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15 Day Book Blogger Challenge | Day 4 and 5 | Ragefire and Sorrowfits


Day 4: What's the last book you flung across the room?

Are you seriously asking me if I've ever...


Come on, guys, I thought you were paying attention. You could at least pretend. I mentioned in my first post of the challenge, in which confessions were made blogosphere-wide, I can't do that. Like, if I seriously went to try and fling a book I'd find myself throwing it out of my left hand and the book would end up NOT on the other side of the room but in my right hand. A puzzle for the physics professors surely, but it simply can't be done. I cannot commit such an act against a piece of literature.

And are you forgetting I've already broken two kindles? Do you want my mother to kill me for the demolishing of a third which is actually hers and I'm borrowing?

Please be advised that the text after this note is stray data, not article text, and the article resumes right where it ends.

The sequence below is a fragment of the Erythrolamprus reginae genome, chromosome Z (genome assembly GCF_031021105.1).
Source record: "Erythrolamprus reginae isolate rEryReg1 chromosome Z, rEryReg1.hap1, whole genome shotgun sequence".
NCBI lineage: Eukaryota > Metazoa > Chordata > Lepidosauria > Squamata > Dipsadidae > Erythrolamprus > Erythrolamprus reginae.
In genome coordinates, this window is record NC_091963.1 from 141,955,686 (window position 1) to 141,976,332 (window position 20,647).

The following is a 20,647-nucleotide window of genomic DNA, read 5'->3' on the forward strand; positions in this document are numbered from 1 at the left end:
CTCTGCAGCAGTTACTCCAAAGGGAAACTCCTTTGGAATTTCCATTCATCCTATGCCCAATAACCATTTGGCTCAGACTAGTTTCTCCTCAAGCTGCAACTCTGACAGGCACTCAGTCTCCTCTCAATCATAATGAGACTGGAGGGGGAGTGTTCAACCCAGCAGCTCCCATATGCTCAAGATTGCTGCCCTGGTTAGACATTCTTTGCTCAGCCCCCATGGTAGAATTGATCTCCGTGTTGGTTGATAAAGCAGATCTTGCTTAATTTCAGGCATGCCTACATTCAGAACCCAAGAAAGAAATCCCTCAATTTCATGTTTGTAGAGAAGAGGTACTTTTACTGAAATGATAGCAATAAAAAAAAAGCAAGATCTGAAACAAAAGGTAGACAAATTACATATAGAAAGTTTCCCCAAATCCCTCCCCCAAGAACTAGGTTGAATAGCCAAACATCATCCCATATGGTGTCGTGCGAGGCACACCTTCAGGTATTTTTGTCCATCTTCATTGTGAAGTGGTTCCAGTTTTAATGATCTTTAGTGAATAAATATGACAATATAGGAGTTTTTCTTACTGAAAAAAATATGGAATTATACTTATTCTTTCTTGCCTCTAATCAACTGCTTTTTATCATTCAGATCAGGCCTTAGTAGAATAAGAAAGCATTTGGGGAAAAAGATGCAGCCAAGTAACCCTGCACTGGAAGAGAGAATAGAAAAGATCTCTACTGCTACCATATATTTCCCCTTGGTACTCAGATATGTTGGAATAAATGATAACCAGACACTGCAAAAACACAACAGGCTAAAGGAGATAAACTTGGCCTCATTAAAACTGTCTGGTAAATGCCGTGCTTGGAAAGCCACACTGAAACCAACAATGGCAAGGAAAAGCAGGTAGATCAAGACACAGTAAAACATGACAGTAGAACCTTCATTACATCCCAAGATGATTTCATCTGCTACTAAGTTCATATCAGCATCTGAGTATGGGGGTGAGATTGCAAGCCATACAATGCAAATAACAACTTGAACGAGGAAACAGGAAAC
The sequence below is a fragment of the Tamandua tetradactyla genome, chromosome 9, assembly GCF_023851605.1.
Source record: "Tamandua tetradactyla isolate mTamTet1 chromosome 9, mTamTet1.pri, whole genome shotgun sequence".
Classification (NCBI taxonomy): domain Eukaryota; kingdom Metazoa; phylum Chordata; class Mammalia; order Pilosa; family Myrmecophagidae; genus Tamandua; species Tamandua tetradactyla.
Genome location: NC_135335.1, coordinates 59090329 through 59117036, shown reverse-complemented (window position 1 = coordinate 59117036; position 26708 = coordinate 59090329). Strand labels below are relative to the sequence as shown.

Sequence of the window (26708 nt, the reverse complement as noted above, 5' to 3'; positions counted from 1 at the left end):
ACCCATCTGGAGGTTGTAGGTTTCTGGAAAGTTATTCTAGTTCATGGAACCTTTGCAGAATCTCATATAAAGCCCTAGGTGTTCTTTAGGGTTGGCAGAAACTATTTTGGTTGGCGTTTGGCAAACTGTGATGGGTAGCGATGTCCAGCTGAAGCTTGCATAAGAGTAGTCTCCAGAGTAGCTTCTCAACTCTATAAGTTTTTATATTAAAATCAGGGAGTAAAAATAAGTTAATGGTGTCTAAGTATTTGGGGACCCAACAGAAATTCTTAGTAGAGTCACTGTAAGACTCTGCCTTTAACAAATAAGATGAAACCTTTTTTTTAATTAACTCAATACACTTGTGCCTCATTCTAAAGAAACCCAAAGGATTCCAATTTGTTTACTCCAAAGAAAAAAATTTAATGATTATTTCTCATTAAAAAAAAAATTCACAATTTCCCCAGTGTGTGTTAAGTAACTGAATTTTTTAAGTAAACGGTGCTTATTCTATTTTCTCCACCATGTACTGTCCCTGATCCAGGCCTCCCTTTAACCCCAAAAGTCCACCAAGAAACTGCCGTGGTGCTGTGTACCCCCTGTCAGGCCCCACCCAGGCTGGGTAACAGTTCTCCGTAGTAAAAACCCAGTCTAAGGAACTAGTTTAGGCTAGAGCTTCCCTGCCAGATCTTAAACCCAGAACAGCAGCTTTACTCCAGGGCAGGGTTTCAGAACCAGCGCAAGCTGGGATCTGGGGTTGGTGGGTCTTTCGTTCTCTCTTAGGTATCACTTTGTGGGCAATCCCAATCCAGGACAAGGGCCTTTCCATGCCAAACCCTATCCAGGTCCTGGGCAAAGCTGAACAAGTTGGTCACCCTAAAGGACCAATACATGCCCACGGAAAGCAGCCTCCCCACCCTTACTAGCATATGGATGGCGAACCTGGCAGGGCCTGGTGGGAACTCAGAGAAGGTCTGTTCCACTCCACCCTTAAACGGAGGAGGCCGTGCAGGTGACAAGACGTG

Half of the books I read are e-books. But the other half? You see how worked up and bothered I get over covers, and you want me to purposely damage one?

So no. I've never flung a book across the room (just WHAT WHY?). But that isn't to say I've never experienced the hatefire and rage that must accompany such destructive behavior. I mean, I'm an emotional person. Do you think I don't know what it is to feel helpless rage? Right now I'm imagining your silence, because you should be cluing into the fact that rage isn't outside of my realm of normal behavior.

There is... one book I feel... compelled to mention. A book that has left me so uncontrollably enraged and so helpless against the catastrophic events played out in the book that I distinctly remember going down to get a glass of cooling, soothing water when a spider had the balls to go near me. I walked out of that kitchen feeling only a little mollified and slightly empowered by the stain its little body left on my floor.

I am not, generally speaking, a very scary young woman. I can be, but I'm often not. But this book. Oh, THIS BOOK. I know I terrified people.